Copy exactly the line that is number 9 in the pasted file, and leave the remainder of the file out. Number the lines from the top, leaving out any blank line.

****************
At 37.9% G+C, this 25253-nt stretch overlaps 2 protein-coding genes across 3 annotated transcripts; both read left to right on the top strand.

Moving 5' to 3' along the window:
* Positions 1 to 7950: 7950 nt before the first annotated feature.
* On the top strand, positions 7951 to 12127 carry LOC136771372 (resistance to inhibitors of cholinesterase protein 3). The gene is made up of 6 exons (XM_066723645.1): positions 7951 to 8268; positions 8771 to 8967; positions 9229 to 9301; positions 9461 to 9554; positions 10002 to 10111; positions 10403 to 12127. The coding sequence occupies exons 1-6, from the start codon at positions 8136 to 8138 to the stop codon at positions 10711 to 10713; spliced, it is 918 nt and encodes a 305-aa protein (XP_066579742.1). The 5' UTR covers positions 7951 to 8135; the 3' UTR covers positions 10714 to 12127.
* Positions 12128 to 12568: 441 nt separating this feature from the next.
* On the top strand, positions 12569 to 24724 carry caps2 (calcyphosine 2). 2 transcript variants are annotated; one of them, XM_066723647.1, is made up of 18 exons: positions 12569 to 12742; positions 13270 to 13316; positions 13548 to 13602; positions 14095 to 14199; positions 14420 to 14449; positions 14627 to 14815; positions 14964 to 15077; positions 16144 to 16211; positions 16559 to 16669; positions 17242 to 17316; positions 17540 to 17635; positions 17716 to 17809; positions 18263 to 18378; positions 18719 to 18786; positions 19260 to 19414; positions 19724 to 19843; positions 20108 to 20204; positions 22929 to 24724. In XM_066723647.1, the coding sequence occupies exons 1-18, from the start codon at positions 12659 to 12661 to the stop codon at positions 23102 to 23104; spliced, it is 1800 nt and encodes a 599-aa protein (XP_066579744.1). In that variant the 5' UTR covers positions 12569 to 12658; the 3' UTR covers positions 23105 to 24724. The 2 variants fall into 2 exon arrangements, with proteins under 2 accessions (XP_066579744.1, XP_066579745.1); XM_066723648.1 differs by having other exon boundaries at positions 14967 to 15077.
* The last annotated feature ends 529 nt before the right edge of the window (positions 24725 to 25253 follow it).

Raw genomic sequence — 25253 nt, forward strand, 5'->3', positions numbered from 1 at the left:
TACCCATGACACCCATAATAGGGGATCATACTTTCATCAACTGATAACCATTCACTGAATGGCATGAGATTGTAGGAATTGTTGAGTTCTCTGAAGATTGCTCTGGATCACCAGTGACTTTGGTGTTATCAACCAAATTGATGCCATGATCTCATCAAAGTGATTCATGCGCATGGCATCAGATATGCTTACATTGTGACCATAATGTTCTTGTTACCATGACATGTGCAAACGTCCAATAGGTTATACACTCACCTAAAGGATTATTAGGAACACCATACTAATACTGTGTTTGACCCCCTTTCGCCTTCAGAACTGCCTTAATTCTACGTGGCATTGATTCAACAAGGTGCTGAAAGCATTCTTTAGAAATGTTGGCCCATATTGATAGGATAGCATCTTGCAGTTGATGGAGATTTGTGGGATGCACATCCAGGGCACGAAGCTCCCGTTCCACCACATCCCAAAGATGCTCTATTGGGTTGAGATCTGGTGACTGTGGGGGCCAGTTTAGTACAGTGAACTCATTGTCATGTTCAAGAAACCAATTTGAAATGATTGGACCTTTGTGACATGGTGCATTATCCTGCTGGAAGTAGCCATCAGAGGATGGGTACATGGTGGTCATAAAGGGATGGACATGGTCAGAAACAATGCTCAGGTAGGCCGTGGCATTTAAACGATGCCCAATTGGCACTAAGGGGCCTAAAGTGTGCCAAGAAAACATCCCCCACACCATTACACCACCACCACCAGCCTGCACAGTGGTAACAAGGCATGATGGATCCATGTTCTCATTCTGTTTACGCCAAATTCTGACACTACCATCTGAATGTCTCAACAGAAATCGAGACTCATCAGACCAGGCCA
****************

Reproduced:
TACCCATGACACCCATAATAGGGGATCATACTTTCATCAACTGATAACCATTCACTGAATGGCATGAGATTGTAGGAATTGTTGAGTTCTCTGAAGATTGCTCTGGATCACCAGTGACTTTGGTGTTATCAACCAAATTGATGCCATGATCTCATCAAAGTGATTCATGCGCATGGCATCAGATATGCTTACATTGTGACCATAATGTTCTTGTTACCATGACATGTGCAAACGTCCAATAGGTTATACACTCACCTAAAGGATTATTAGGAACACCATACTAATACTGTGTTTGACCCCCTTTCGCCTTCAGAACTGCCTTAATTCTACGTGGCATTGATTCAACAAGGTGCTGAAAGCATTCTTTAGAAATGTTGGCCCATATTGATAGGATAGCATCTTGCAGTTGATGGAGATTTGTGGGATGCACATCCAGGGCACGAAGCTCCCGTTCCACCACATCCCAAAGATGCTCTATTGGGTTGAGATCTGGTGACTGTGGGGGCCAGTTTAGTACAGTGAACTCATTGTCATGTTCAAGAAACCAATTTGAAATGATTGGACCTTTGTGACATGGTGCATTATCCTGCTGGAAGTAGCCATCAGAGGATGGGTACATGGTGGTCATAAAGGGATGGACATGGTCAGAAACAATGCTCAGGTAGGCCGTGGCATTTAAACGATGCCCAATTGGCACTAAGGGGCCTAAAGTGTGCCAAGAAAACATCCCCCACACCATTACACCACCACCACCAGCCTGCACAGTGGTAACAAGGCATGATGGATCCATGTTCTCATTCTGTTTACGCCAAATTCTGACACTACCATCTGAATGTCTCAACAGAAATCGAGACTCATCAGACCAGGCCA